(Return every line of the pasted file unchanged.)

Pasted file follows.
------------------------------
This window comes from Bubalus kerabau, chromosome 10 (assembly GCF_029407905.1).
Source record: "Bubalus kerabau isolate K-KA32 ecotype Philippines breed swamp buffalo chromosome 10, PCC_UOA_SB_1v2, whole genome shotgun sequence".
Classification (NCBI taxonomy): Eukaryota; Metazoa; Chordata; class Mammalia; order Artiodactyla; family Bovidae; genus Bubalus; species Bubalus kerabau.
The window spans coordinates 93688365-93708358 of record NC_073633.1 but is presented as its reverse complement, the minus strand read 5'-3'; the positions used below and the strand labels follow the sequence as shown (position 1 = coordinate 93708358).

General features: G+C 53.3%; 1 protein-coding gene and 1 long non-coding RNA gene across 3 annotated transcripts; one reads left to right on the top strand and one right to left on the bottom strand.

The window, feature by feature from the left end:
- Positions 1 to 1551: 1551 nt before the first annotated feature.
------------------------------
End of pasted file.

This window comes from Bubalus kerabau, chromosome 10 (assembly GCF_029407905.1).
Source record: "Bubalus kerabau isolate K-KA32 ecotype Philippines breed swamp buffalo chromosome 10, PCC_UOA_SB_1v2, whole genome shotgun sequence".
Classification (NCBI taxonomy): Eukaryota; Metazoa; Chordata; class Mammalia; order Artiodactyla; family Bovidae; genus Bubalus; species Bubalus kerabau.
The window spans coordinates 93688365-93708358 of record NC_073633.1 but is presented as its reverse complement, the minus strand read 5'-3'; the positions used below and the strand labels follow the sequence as shown (position 1 = coordinate 93708358).

General features: G+C 53.3%; 1 protein-coding gene and 1 long non-coding RNA gene across 3 annotated transcripts; one reads left to right on the top strand and one right to left on the bottom strand.

The window, feature by feature from the left end:
- Positions 1 to 1551: 1551 nt before the first annotated feature.